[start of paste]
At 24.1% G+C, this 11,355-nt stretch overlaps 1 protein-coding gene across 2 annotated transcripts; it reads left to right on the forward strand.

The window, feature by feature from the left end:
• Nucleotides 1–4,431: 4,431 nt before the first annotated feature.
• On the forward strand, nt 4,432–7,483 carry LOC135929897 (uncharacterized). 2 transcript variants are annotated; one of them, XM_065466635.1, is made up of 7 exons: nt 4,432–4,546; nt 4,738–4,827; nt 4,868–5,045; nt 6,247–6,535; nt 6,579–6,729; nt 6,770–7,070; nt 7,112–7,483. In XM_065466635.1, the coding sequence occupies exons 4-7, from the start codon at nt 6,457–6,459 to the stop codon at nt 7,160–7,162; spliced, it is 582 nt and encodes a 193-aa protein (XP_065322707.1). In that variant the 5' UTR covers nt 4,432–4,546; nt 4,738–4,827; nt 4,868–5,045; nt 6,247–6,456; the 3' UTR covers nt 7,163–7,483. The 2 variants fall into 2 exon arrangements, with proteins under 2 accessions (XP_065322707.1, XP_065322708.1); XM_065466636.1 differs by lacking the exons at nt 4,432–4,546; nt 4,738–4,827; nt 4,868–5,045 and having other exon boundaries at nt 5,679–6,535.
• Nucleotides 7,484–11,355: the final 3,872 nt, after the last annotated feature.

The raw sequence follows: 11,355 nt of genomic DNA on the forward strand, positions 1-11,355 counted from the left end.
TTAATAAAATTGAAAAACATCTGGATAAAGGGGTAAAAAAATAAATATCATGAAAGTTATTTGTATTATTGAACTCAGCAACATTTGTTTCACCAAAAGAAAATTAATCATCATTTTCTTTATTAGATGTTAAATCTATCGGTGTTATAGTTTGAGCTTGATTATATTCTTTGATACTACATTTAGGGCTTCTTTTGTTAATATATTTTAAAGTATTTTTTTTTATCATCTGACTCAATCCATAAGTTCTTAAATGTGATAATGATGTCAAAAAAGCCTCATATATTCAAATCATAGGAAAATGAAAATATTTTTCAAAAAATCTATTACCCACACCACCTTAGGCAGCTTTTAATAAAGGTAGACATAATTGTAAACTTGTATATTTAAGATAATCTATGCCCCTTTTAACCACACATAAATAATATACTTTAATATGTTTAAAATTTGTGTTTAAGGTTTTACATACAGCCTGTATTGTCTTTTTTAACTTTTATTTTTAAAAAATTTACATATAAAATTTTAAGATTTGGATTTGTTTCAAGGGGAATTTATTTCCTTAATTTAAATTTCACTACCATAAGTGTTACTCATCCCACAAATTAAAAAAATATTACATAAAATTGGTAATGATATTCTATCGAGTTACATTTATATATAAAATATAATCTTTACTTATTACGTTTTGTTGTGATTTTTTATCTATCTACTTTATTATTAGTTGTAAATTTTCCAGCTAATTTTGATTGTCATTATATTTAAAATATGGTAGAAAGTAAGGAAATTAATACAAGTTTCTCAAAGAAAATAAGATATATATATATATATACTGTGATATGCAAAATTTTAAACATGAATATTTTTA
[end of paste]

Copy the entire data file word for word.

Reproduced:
At 24.1% G+C, this 11,355-nt stretch overlaps 1 protein-coding gene across 2 annotated transcripts; it reads left to right on the forward strand.

The window, feature by feature from the left end:
• Nucleotides 1–4,431: 4,431 nt before the first annotated feature.
• On the forward strand, nt 4,432–7,483 carry LOC135929897 (uncharacterized). 2 transcript variants are annotated; one of them, XM_065466635.1, is made up of 7 exons: nt 4,432–4,546; nt 4,738–4,827; nt 4,868–5,045; nt 6,247–6,535; nt 6,579–6,729; nt 6,770–7,070; nt 7,112–7,483. In XM_065466635.1, the coding sequence occupies exons 4-7, from the start codon at nt 6,457–6,459 to the stop codon at nt 7,160–7,162; spliced, it is 582 nt and encodes a 193-aa protein (XP_065322707.1). In that variant the 5' UTR covers nt 4,432–4,546; nt 4,738–4,827; nt 4,868–5,045; nt 6,247–6,456; the 3' UTR covers nt 7,163–7,483. The 2 variants fall into 2 exon arrangements, with proteins under 2 accessions (XP_065322707.1, XP_065322708.1); XM_065466636.1 differs by lacking the exons at nt 4,432–4,546; nt 4,738–4,827; nt 4,868–5,045 and having other exon boundaries at nt 5,679–6,535.
• Nucleotides 7,484–11,355: the final 3,872 nt, after the last annotated feature.

The raw sequence follows: 11,355 nt of genomic DNA on the forward strand, positions 1-11,355 counted from the left end.
TTAATAAAATTGAAAAACATCTGGATAAAGGGGTAAAAAAATAAATATCATGAAAGTTATTTGTATTATTGAACTCAGCAACATTTGTTTCACCAAAAGAAAATTAATCATCATTTTCTTTATTAGATGTTAAATCTATCGGTGTTATAGTTTGAGCTTGATTATATTCTTTGATACTACATTTAGGGCTTCTTTTGTTAATATATTTTAAAGTATTTTTTTTTATCATCTGACTCAATCCATAAGTTCTTAAATGTGATAATGATGTCAAAAAAGCCTCATATATTCAAATCATAGGAAAATGAAAATATTTTTCAAAAAATCTATTACCCACACCACCTTAGGCAGCTTTTAATAAAGGTAGACATAATTGTAAACTTGTATATTTAAGATAATCTATGCCCCTTTTAACCACACATAAATAATATACTTTAATATGTTTAAAATTTGTGTTTAAGGTTTTACATACAGCCTGTATTGTCTTTTTTAACTTTTATTTTTAAAAAATTTACATATAAAATTTTAAGATTTGGATTTGTTTCAAGGGGAATTTATTTCCTTAATTTAAATTTCACTACCATAAGTGTTACTCATCCCACAAATTAAAAAAATATTACATAAAATTGGTAATGATATTCTATCGAGTTACATTTATATATAAAATATAATCTTTACTTATTACGTTTTGTTGTGATTTTTTATCTATCTACTTTATTATTAGTTGTAAATTTTCCAGCTAATTTTGATTGTCATTATATTTAAAATATGGTAGAAAGTAAGGAAATTAATACAAGTTTCTCAAAGAAAATAAGATATATATATATATATACTGTGATATGCAAAATTTTAAACATGAATATTTTTA